Many New York companies depend on their ability to bring in foreign-born workers through the H-1B visa program to fill their open positions and attract talent. However, the H-1B visa program is mired in problems caused by too-low annual caps, substantial backlogs for immigration from certain countries such as India, and political issues. A New York immigration lawyer at Oltarsh & Associates helps employers with their petitions. Here is what you should understand about the current problems that roil this type of employment-based visa program.
Lower Immigration Equals Lesser Innovation
Historical data shows that a greater rate of innovation and growth occurs when more migrants move into a region. When immigration is instead restricted, companies in tech and research and development tend to be less successful with slowed growth and lower wages. Many immigrants also are likelier to start their own companies, helping to add jobs to the economy.
Many leading researchers initially came to the U.S. with H-1B guest visas, which were designed in the early 1990s to attract skilled professionals to meet labor market demands. These visas are sponsored by employers that submit petitions to sponsor foreign professionals for specific positions. The guest workers must generally have a Bachelor’s degree or higher in the relevant fields. While there are approximately 580,000 workers in the U.S. on H-1B visas, they are concentrated in STEM fields. However, the annual cap set by Congress restricts the number of H-1B visa holders who are allowed to come to the U.S., and the cap is far lower than what is demanded by the labor market. With the restrictive immigration policies in the U.S., the nation risks losing out to others such as Canada or the U.K., which have liberalized their immigration systems to attract and retain highly skilled young people.
Problems With the H-1B Visa System
The H-1B system is failing. The visas are three-year work visas that can be renewed once. While the visa is not a path to permanent residency, visa holders can start the process to become lawful permanent residents if they remain in the U.S. after renewing their visas and are sponsored for employment-based green cards by their employers.
However, there are multiple problems with the current H-1B system, including the following:
- Annual cap of 65,000 visas plus 20,000 additional visas for workers with advanced degrees is far too low to meet demand
- Change from a first-come, first-serve basis to a lottery approach
- Annual cap’s continued reductions from the 1990s has resulted in far more petitions than available visas each year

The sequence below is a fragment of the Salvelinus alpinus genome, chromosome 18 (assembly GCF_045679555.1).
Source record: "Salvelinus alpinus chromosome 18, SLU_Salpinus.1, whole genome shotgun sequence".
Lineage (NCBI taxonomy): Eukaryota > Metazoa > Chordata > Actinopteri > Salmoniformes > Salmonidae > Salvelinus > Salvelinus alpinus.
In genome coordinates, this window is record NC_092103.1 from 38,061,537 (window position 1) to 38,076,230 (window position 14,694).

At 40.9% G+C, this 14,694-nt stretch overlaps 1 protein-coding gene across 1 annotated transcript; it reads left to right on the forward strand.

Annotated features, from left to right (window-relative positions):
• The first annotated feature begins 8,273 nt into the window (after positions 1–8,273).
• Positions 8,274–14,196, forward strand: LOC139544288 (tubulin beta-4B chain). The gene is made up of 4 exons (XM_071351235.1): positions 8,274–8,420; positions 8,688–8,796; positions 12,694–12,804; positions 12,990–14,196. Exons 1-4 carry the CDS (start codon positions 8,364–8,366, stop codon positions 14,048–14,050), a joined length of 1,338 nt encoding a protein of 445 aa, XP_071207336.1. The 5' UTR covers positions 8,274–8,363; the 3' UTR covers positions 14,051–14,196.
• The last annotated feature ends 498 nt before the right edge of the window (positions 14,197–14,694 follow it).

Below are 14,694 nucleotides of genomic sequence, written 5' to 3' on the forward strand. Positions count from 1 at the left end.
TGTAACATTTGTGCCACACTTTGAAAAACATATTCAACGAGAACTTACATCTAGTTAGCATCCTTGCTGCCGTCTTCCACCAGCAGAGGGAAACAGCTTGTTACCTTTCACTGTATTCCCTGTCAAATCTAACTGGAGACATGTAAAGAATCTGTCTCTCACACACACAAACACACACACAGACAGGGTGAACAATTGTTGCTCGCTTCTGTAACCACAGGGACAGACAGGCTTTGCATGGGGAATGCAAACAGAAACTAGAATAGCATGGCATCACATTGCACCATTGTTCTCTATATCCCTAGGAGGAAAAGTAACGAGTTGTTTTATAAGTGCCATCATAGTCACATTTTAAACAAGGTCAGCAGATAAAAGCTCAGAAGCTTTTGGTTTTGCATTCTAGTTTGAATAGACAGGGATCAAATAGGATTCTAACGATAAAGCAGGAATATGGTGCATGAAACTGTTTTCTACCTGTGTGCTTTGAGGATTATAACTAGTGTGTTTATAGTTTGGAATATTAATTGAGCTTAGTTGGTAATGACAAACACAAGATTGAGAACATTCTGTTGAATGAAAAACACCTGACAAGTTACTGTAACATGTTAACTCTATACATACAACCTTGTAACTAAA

- STEM fields don’t have enough U.S. workers but can’t secure enough H-1B visas to fill their positions
- Country-based immigration caps have led to decades-long backlogs for certain nations, including India
- Offshore outsourcing companies flood the pipeline with petitions, preventing U.S.-based companies from getting the workers they need
Some proposals to change the system incrementally have been introduced. For example, under the former Trump administration, the former president proposed changing the H-1B lottery to a ranking system based on the salaries of candidates. However, this approach would likely result in favoring candidates from high-income countries while preventing younger, skilled workers from more diverse nations from participating. It would also likely preclude younger, recent college graduates from being able to come to the U.S. and work, preventing them from bringing innovation with them. While the former administration proposed this rule, it was struck down by a federal judge.
U.S. Senators Dick Durbin (D-IL) and Chuck Grassley (R-IA) introduced a bill in March 2022 to address offshore outsourcing companies. The bill would ban companies with 50 or more employees from hiring more H-1B workers when more than half of their existing employees are H-1B visa holders. However, when restrictions are placed on guest visas, many U.S. companies tend to outsource jobs instead of hiring more U.S. employees. The EAGLE Act would also remove the caps per county on employment-based green card applications, which would help to address the decades-long backlogs in certain countries, including India and China.
The 2017 STAPLE Act would have prioritized work visas for foreign students who graduate from Ph.D. programs at U.S universities, allowing them to remain and work in their fields. Other ideas include auctioning off visa slots to private employers or using a points-based system similar to what Canada uses.
Talk to a New York Immigration Lawyer
Employers who need H-1B visa holders to fill their open positions often are unable to win their petitions and secure the employees they want to bring to the U.S. The experienced immigration lawyers at Oltarsh & Associates help employers submit petitions to help them secure the visas they need. Contact us today to request an appointment at (212) 944-9420.